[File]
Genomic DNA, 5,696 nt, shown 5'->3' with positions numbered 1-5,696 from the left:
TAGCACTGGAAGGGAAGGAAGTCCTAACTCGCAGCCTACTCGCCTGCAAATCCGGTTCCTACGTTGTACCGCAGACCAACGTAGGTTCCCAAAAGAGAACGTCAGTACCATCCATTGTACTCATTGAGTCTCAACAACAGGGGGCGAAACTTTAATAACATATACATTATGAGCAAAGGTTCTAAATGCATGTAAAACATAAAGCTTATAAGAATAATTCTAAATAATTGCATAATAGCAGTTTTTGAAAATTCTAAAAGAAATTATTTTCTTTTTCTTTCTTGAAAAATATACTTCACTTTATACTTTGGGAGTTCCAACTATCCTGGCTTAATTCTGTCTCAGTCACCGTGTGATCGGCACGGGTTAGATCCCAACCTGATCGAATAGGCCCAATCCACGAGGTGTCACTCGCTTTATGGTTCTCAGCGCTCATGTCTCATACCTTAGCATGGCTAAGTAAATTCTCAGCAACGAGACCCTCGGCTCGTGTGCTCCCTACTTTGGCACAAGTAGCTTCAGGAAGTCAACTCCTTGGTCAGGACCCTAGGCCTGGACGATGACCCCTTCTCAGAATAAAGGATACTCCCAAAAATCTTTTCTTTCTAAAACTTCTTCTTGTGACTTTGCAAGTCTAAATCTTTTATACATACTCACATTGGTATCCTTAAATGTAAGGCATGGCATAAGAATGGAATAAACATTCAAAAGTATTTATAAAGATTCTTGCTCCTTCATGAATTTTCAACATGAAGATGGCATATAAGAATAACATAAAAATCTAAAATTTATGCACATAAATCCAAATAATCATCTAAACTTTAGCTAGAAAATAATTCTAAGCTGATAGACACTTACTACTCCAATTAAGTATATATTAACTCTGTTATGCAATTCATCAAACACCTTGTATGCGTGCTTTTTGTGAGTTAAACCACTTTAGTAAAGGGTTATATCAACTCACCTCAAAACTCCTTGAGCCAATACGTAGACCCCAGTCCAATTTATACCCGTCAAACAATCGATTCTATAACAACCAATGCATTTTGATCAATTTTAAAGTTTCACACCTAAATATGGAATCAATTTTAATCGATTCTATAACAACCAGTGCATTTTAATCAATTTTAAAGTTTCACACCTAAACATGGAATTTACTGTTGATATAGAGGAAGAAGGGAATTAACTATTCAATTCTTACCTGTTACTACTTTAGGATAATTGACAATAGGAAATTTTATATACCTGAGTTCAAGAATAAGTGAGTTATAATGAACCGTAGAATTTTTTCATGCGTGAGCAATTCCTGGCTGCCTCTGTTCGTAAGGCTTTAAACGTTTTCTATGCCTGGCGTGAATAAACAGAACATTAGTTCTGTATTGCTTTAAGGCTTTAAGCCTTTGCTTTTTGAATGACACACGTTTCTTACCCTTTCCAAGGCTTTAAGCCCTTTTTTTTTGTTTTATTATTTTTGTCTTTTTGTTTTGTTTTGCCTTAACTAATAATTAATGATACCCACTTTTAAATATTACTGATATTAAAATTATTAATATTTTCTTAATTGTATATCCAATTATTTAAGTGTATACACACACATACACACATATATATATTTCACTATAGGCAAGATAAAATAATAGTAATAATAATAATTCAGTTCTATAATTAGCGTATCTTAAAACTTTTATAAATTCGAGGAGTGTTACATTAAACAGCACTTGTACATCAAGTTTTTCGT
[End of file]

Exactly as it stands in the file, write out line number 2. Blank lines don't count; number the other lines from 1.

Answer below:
TAGCACTGGAAGGGAAGGAAGTCCTAACTCGCAGCCTACTCGCCTGCAAATCCGGTTCCTACGTTGTACCGCAGACCAACGTAGGTTCCCAAAAGAGAACGTCAGTACCATCCATTGTACTCATTGAGTCTCAACAACAGGGGGCGAAACTTTAATAACATATACATTATGAGCAAAGGTTCTAAATGCATGTAAAACATAAAGCTTATAAGAATAATTCTAAATAATTGCATAATAGCAGTTTTTGAAAATTCTAAAAGAAATTATTTTCTTTTTCTTTCTTGAAAAATATACTTCACTTTATACTTTGGGAGTTCCAACTATCCTGGCTTAATTCTGTCTCAGTCACCGTGTGATCGGCACGGGTTAGATCCCAACCTGATCGAATAGGCCCAATCCACGAGGTGTCACTCGCTTTATGGTTCTCAGCGCTCATGTCTCATACCTTAGCATGGCTAAGTAAATTCTCAGCAACGAGACCCTCGGCTCGTGTGCTCCCTACTTTGGCACAAGTAGCTTCAGGAAGTCAACTCCTTGGTCAGGACCCTAGGCCTGGACGATGACCCCTTCTCAGAATAAAGGATACTCCCAAAAATCTTTTCTTTCTAAAACTTCTTCTTGTGACTTTGCAAGTCTAAATCTTTTATACATACTCACATTGGTATCCTTAAATGTAAGGCATGGCATAAGAATGGAATAAACATTCAAAAGTATTTATAAAGATTCTTGCTCCTTCATGAATTTTCAACATGAAGATGGCATATAAGAATAACATAAAAATCTAAAATTTATGCACATAAATCCAAATAATCATCTAAACTTTAGCTAGAAAATAATTCTAAGCTGATAGACACTTACTACTCCAATTAAGTATATATTAACTCTGTTATGCAATTCATCAAACACCTTGTATGCGTGCTTTTTGTGAGTTAAACCACTTTAGTAAAGGGTTATATCAACTCACCTCAAAACTCCTTGAGCCAATACGTAGACCCCAGTCCAATTTATACCCGTCAAACAATCGATTCTATAACAACCAATGCATTTTGATCAATTTTAAAGTTTCACACCTAAATATGGAATCAATTTTAATCGATTCTATAACAACCAGTGCATTTTAATCAATTTTAAAGTTTCACACCTAAACATGGAATTTACTGTTGATATAGAGGAAGAAGGGAATTAACTATTCAATTCTTACCTGTTACTACTTTAGGATAATTGACAATAGGAAATTTTATATACCTGAGTTCAAGAATAAGTGAGTTATAATGAACCGTAGAATTTTTTCATGCGTGAGCAATTCCTGGCTGCCTCTGTTCGTAAGGCTTTAAACGTTTTCTATGCCTGGCGTGAATAAACAGAACATTAGTTCTGTATTGCTTTAAGGCTTTAAGCCTTTGCTTTTTGAATGACACACGTTTCTTACCCTTTCCAAGGCTTTAAGCCCTTTTTTTTTGTTTTATTATTTTTGTCTTTTTGTTTTGTTTTGCCTTAACTAATAATTAATGATACCCACTTTTAAATATTACTGATATTAAAATTATTAATATTTTCTTAATTGTATATCCAATTATTTAAGTGTATACACACACATACACACATATATATATTTCACTATAGGCAAGATAAAATAATAGTAATAATAATAATTCAGTTCTATAATTAGCGTATCTTAAAACTTTTATAAATTCGAGGAGTGTTACATTAAACAGCACTTGTACATCAAGTTTTTCGT